Hearing Health Blog

Man in denial about his hearing loss struggling to hear on the phone.

John’s having a hard time at work because he doesn’t always make out conversations. But he feels like it’s probably everyone else not speaking clearly. Besides, he thinks he’s too young for hearing aids, so he’s been procrastinating on seeking out a hearing professional, and hasn’t had a hearing test. Unfortunately, he’s been doing considerable harm to his ears by cranking up the volume on his earbuds. So, unfortunately, his denial has stopped him from seeking help.

But what John doesn’t recognize is that his viewpoints are antiquated. Hearing loss doesn’t carry the stigma that it used to. While in some groups, there’s still a stigma surrounding hearing loss, it’s much less pronounced than it was in the past, particularly with younger people. (Isn’t that ironic?)

What is The Harm of Hearing Loss Stigma?

Simply put, hearing loss has some social and cultural associations that aren’t always necessarily true or helpful. Loss of vitality and aging are oftentimes connected to hearing loss. People are commonly concerned that they could lose social standing if others recognize they suffer from hearing loss. Some might think that hearing aids make you seem older or not as “cool”.

You may be tempted to think of this stigma as a rather amorphous problem, isolated from reality. But for people who are trying to deal with loss of hearing there are some very genuine repercussions. Here are some examples:

  • Putting of on hearing loss treatment (leading to unnecessary troubled and undesirable outcomes).
  • Job setbacks (Maybe you were attending a meeting and you missed some essential information).
  • Relationship setbacks (Your not just tuning people ot, you just can’t hear them very well).
  • Difficulty finding employment (it’s sad to say, but some people may buy into the stigmas around hearing loss even if it’s not entirely legal).

There are quite a few more examples but the point is well made.

Luckily, changes are taking place, and It seems like the stigma of hearing loss is truly going away.

The Reasons For The Decline of Hearing Loss Stigma

There are several major reasons why hearing loss stigma is declining. Population demographics are changing and so is our connection to technology.

Hearing Loss is More Common in Youth

Younger adults are dealing with hearing loss more often and that could very well be the biggest reason for the decline in the stigma connected to it.

Most statistical research put the number of people with hearing loss in the U.S. around 34 million, which translates into 1 out of every 10 people. Most likely, loud sounds from many modern sources are the leading reason why this hearing loss is more common than it’s ever been.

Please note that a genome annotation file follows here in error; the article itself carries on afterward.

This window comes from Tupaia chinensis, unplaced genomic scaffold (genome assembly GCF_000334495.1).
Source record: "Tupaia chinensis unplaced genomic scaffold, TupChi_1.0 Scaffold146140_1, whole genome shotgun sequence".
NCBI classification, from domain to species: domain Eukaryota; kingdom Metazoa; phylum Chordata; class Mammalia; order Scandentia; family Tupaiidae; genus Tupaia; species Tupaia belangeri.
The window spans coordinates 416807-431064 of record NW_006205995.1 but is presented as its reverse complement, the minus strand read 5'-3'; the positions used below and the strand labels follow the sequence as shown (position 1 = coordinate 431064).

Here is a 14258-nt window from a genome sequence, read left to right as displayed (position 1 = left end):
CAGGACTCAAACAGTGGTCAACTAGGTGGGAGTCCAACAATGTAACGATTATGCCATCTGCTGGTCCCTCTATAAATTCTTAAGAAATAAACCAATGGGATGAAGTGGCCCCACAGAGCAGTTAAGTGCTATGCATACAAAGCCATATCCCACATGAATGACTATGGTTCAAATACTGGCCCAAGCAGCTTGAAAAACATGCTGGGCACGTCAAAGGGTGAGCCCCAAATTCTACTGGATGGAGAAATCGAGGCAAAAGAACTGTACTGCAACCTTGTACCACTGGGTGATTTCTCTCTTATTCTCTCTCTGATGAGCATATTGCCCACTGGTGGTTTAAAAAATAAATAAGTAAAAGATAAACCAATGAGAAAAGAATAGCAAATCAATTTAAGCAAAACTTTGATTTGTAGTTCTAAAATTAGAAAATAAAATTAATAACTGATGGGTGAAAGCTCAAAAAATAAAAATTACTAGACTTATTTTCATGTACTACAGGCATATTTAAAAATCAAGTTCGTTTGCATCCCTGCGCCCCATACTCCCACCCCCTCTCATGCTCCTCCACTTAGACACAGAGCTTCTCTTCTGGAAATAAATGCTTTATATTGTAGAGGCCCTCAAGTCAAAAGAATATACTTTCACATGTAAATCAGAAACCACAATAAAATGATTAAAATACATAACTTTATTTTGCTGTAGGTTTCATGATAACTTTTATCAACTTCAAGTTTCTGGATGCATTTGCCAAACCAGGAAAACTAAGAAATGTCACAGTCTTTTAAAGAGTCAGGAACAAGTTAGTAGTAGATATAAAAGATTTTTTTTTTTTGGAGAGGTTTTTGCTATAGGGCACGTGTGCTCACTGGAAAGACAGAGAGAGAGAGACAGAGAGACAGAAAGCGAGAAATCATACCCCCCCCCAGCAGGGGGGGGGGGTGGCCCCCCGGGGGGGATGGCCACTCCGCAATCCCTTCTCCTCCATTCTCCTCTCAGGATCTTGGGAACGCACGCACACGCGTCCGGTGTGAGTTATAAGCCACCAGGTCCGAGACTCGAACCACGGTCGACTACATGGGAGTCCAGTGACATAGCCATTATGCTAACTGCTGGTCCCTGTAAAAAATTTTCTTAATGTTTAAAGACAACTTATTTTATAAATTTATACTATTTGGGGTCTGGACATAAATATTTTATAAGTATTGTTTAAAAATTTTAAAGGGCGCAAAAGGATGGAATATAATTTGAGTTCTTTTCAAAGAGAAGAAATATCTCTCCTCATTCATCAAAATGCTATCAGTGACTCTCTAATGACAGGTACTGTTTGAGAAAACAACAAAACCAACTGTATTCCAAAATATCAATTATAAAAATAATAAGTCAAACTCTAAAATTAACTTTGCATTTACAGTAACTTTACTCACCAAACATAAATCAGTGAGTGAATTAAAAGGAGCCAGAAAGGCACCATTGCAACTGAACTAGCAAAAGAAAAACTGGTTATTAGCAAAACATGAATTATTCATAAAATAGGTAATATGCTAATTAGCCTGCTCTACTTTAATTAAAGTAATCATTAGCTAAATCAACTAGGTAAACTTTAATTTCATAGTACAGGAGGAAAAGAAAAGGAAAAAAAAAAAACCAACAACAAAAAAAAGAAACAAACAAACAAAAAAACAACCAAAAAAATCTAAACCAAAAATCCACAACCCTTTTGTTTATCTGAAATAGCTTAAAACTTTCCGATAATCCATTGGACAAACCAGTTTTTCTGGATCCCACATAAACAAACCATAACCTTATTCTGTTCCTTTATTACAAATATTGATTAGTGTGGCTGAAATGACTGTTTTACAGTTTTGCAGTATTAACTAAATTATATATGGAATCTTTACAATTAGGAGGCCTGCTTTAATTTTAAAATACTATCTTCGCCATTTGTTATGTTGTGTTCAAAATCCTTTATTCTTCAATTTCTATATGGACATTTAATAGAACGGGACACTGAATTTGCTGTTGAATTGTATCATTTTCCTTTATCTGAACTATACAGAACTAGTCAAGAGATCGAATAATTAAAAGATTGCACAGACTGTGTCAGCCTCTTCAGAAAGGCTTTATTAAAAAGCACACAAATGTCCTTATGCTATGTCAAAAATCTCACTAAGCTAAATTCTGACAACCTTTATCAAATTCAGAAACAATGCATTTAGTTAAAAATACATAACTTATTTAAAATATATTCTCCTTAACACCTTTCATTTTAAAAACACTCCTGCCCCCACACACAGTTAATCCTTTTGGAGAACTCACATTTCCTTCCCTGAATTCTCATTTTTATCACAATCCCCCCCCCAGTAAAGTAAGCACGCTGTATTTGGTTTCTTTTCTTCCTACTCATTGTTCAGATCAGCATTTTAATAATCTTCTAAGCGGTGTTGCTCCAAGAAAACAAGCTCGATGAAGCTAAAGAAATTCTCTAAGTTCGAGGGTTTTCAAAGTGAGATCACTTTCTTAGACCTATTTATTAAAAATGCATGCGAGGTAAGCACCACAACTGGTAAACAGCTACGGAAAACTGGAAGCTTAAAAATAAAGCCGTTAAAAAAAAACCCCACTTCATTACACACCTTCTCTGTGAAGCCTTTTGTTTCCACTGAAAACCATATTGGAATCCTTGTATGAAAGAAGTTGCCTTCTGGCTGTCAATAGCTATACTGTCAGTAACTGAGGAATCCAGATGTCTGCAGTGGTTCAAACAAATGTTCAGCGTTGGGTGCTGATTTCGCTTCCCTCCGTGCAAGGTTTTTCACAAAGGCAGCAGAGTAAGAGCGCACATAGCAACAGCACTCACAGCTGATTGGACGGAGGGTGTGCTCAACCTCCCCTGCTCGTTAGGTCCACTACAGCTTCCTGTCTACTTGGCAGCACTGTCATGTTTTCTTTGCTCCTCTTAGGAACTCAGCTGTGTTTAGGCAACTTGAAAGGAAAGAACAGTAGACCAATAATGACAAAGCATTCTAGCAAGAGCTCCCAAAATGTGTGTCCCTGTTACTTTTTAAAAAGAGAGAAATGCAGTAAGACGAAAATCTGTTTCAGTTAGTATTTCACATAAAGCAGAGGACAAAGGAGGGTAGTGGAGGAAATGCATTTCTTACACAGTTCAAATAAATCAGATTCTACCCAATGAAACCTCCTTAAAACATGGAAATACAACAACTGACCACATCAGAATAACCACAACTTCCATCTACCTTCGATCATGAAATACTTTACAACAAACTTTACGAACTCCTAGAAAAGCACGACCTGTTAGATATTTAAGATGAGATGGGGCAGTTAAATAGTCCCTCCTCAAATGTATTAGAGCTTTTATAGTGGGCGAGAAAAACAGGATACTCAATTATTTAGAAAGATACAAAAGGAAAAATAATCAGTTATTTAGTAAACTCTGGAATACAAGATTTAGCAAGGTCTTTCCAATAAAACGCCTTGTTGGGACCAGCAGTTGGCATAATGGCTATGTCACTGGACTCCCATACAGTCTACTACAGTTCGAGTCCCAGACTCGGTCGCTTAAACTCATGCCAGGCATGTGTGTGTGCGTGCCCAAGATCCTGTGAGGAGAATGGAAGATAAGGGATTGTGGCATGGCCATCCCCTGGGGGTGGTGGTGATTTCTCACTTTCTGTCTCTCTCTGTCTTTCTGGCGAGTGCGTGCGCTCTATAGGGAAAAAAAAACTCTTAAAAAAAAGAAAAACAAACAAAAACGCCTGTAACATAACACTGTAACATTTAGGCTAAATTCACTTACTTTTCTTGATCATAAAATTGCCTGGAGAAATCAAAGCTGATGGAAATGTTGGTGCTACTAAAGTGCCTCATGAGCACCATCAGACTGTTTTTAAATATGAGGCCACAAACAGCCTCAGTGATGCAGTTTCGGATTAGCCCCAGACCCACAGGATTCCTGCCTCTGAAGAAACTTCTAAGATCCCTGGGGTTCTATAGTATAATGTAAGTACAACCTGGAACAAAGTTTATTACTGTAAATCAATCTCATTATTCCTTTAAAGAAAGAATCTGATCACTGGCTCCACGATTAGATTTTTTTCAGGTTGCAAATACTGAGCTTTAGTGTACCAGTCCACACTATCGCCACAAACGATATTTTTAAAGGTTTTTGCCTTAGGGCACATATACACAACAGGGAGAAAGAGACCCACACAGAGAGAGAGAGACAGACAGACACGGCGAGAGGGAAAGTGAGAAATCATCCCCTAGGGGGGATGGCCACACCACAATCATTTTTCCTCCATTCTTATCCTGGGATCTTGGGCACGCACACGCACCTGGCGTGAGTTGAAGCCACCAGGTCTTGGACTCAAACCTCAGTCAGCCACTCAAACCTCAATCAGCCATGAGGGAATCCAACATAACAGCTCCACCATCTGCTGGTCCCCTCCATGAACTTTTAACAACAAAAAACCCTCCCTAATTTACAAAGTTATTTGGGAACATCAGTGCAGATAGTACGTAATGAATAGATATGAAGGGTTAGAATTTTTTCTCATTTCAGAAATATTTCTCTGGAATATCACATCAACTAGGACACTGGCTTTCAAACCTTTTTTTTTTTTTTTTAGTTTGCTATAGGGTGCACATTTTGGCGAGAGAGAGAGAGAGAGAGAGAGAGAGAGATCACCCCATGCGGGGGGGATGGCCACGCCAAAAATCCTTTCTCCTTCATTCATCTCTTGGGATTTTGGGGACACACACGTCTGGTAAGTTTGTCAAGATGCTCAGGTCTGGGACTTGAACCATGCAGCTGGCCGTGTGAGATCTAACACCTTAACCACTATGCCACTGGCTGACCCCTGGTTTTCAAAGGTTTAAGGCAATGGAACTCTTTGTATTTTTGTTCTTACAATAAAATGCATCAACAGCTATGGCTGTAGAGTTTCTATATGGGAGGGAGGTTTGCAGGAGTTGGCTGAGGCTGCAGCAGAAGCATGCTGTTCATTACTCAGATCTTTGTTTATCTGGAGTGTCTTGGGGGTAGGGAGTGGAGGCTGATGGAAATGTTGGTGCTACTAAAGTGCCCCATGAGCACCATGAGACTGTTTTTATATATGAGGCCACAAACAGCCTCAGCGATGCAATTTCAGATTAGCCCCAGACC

As hearing loss becomes more prevalent, it becomes easier to understand the stigmas and false information concerning hearing issues.

We’ve Become More Familiar With Technology

Maybe you were concerned that your first set of hearing aids would make you look old so you resisted wearing them. But nowadays, technology is so pervasive that hearing aids virtually blend entirely in. No one really even sees them. In many cases, newer hearing aids are small and discrete.

But often hearing aids go unobserved because these days, everyones ears seem to have technology in them. Technology itself is simply so pervasive (and personal) that no one bats an eyelash when you’ve got a little piece of helpful technology yourself.

An Overdue Shift in Thinking

There are other reasons why loss of hearing has an improved image right now. Much more is generally comprehended about loss of hearing and there are even celebrities that have told the public about their own hearing loss conditions.

There will continue to be less stigma regarding loss of hearing the more we observe it in the world. Now, of course, we want to prevent loss of hearing in every way that we can. The ideal would be to change the trends in youth hearing loss while battling against hearing loss stigma.

But at least as the stigma goes away, more people will feel secure making an appointment with their hearing specialist and having regular exams. This will keep people hearing better and enhance overall hearing health.

The site information is for educational and informational purposes only and does not constitute medical advice. To receive personalized advice or treatment, schedule an appointment.
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